Most of us, swimming against the tides of trouble the world knows nothing about, need only a bit of praise or encouragement — and we will make the goal.
Bonnie Fowler ran her first marathon in 2012. Even though her pace put her near the back of the pack for the race, she felt lucky and supported the whole way. She had a training partner who ran with her, plus a few friends who put on their sneakers and ran the last few miles with her as encouragement. But she noticed others weren’t so fortunate. In those last miles, many runners were struggling to finish, with no one to cheer them on through that final stretch.
After the race, Bonnie couldn’t get the memory of those lonely runners in the last miles of the race out of her mind. So she founded an organization, Bonnie’s Dream Team, that provides “running angels” for the last few miles of marathons. The volunteers approach anyone who looks like they could use an angel late in the race. As Bonnie explained to Runner’s World:
We identify who is having a hard time, and ask, ‘Can we run with you?’ Some people we run with for 1K, some we run with for five or six, and they say, ‘No, no, don’t leave me.’ Some runners just need a smile or an encouraging word. Members of the team will tell you they’ve never experienced anything so emotional—people thanking them, hugging them. It’s incredible.
Reading about Bonnie’s Dream Team reminds me of a couple of years ago when I ran a 10K for the first time in many years. Calling my pace “running” is a bit of a stretch — it was a very slow jog. Of the thousands of people in the race, I was near the back of the pack. But I met my goal of jogging the whole way.
The course wound through a small New England town, and the roads were lined with townspeople the whole way, waving flags, cheering, with some playing guitars or inspiring music from old boomboxes. I noticed a strange thing early in the race. Another racer named Brenda was running near me, because people kept calling out encouragement to her. “You can do this Brenda!” “You’re doing great, Brenda!” The first couple miles I kept looking around, trying to spot the other Brenda. I figured she must be local, since everyone knew her well.
It was only after the first few miles of the race, when we’d thinned out and I was running with no one close to me, that I caught the eye of a smiling woman on a sidewalk, not five feet from me. “Way to go Brenda!” she yelled, and she pumped her fist at me in triumph. It was then that I realized “Brenda” was me. At the end of the race I saw my name in big block letters on the racing bib, something I hadn’t noticed when I’d picked it up. In effect, this entire town was a Bonnie’s Dream Team, cheering for every runner by name, and making a special effort for those of us who weren’t going to finish anywhere near the leaders (or maybe even finish at all).
Encouragement that comes with your name attached is powerful. Here’s a simple idea for the start of the year — how about having kids wear name tags through the first week or two of school, and set a goal for staff of everyone encouraging at least 5 or 10 children by name as they see them in hallways, on the playground, in the cafeteria? So many children are swimming against the tide, or running a race they have no chance of winning — a simple acknowledgment of kindness by name can make all the difference in letting them know we see them, and they matter.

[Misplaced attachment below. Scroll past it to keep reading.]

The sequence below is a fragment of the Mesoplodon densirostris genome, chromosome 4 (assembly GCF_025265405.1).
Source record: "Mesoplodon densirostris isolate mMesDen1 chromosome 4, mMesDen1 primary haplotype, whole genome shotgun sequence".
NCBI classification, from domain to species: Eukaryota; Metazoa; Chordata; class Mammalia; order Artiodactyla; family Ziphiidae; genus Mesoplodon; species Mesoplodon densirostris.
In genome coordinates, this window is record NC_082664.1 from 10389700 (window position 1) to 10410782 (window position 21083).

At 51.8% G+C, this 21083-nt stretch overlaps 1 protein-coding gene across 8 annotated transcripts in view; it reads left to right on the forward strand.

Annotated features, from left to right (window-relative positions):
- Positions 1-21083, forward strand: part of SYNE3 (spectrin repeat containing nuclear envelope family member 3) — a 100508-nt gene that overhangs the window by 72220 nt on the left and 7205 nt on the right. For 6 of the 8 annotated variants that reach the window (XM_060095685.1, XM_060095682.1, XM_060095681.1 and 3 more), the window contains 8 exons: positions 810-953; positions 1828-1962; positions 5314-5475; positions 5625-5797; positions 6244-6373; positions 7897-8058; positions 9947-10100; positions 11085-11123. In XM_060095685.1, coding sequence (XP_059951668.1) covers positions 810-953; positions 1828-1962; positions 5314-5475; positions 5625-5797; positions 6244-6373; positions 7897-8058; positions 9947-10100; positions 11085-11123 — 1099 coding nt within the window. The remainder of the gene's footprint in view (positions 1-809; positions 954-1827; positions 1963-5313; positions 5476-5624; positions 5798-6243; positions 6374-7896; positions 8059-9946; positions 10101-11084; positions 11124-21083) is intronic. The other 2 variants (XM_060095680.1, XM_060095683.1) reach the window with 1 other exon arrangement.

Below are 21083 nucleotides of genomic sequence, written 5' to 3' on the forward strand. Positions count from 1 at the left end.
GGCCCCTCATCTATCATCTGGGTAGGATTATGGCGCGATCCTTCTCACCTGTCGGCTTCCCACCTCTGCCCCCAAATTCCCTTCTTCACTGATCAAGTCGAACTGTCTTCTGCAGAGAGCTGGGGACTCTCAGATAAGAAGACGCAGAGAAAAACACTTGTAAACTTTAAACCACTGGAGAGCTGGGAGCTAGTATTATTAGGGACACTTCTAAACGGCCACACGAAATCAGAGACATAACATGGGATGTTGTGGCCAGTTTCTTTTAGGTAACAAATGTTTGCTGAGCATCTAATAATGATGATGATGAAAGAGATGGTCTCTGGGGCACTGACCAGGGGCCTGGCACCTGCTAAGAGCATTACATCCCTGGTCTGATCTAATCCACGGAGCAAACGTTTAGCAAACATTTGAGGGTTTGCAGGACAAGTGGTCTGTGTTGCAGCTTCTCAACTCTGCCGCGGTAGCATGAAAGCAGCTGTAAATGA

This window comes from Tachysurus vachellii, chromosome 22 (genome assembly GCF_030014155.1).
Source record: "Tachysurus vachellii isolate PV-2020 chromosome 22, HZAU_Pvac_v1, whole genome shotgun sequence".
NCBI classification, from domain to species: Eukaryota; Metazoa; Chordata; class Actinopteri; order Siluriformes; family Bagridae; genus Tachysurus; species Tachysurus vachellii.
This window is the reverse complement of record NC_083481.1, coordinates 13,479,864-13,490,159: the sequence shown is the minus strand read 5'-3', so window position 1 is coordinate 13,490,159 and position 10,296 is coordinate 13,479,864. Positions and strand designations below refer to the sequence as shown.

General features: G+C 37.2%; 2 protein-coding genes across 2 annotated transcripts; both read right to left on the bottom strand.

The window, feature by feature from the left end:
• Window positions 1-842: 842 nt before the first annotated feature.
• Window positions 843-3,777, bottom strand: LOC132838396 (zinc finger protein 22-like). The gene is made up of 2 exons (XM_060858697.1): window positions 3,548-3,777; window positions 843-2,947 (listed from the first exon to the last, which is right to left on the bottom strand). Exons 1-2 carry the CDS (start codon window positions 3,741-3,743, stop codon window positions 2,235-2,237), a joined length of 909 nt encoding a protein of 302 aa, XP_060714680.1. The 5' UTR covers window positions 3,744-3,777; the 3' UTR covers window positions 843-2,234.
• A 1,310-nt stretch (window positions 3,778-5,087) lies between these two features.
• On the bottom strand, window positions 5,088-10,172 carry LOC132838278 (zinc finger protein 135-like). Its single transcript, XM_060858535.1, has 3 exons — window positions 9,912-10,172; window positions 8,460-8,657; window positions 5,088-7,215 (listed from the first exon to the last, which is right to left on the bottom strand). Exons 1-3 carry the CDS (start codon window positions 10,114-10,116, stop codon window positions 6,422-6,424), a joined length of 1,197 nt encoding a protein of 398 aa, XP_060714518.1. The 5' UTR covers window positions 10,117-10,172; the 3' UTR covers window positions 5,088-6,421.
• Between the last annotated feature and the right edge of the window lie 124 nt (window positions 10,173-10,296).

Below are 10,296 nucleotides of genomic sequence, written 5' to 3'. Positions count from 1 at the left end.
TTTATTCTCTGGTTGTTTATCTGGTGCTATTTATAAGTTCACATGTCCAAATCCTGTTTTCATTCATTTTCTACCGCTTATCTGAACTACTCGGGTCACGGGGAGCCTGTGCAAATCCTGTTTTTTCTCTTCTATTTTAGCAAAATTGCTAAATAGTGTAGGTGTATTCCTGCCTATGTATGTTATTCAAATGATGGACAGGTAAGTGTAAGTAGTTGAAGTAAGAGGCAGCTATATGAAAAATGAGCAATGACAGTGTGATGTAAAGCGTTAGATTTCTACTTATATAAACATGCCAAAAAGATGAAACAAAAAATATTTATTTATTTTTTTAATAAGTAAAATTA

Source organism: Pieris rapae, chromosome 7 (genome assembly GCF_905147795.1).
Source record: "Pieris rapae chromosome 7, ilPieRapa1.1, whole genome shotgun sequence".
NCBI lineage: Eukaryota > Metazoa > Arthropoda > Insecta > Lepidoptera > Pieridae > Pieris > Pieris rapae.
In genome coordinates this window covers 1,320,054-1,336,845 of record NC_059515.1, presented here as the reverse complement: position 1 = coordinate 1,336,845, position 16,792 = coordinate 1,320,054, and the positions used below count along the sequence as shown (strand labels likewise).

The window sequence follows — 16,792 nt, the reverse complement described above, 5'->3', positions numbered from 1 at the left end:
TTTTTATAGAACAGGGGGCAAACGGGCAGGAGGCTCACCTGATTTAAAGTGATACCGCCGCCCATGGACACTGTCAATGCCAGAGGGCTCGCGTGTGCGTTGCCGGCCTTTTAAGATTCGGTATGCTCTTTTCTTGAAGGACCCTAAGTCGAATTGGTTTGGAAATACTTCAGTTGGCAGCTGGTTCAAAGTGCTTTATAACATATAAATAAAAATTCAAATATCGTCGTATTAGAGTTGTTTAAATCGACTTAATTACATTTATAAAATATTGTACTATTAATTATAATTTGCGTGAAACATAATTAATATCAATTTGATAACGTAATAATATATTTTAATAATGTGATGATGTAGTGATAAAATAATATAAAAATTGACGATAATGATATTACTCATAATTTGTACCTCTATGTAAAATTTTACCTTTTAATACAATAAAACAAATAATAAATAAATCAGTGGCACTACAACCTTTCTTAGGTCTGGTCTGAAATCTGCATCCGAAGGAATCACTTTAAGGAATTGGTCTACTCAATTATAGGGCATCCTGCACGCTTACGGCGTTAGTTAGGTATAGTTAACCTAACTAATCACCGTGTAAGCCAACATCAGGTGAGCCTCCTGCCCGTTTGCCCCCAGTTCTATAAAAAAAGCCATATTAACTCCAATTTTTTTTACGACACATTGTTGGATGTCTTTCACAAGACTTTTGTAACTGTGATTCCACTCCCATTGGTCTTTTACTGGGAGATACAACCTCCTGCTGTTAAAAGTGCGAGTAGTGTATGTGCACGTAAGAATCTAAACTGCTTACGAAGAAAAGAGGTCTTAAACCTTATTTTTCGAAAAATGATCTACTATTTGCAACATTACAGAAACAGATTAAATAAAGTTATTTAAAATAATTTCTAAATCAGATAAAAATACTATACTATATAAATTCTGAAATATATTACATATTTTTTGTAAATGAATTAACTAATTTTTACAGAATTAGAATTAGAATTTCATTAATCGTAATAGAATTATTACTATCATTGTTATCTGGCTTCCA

This week we consider how to celebrate diversity within classroom communities at the start of the year. Plus more as always — enjoy!
Founder, Choice Literacy
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Andie Cunningham shares a booklist to help build home/school connections in “This Could Be Our Family”: Books for Children with Lesbian and Gay Parents:
Asking children to share hopes and dreams at the start of the school year is a great way to discover differences and celebrate community in the first days of school:
Sarah Cooper’s advice for the start of the school year? Slow down:
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Mary Lee Hahn begins the year with honest and open discussions with her fifth-grade students about diversity in What Difference Does Difference Make?:
Ruth Ayres finds the brain research is grim when it comes to the needs of neglected children, but there is still much that teachers can do to support healthy growth in students from challenging home environments:
Stella Villalba rethinks the seemingly innocuous “What did you do last summer?” writing assignment at the start of the year, especially for children who may have more limited experiences than peers:
Melanie Swider believes access to supplies is crucial for student independence, and she even has students in charge of monitoring and replenishing materials. This is the final installment in Melanie’s classroom environment series:
In an encore video, Ruth Shagoury confers with a child in the silent period. She talks about the challenges of building connections with students who do little speaking in conferences:
That’s all for this week!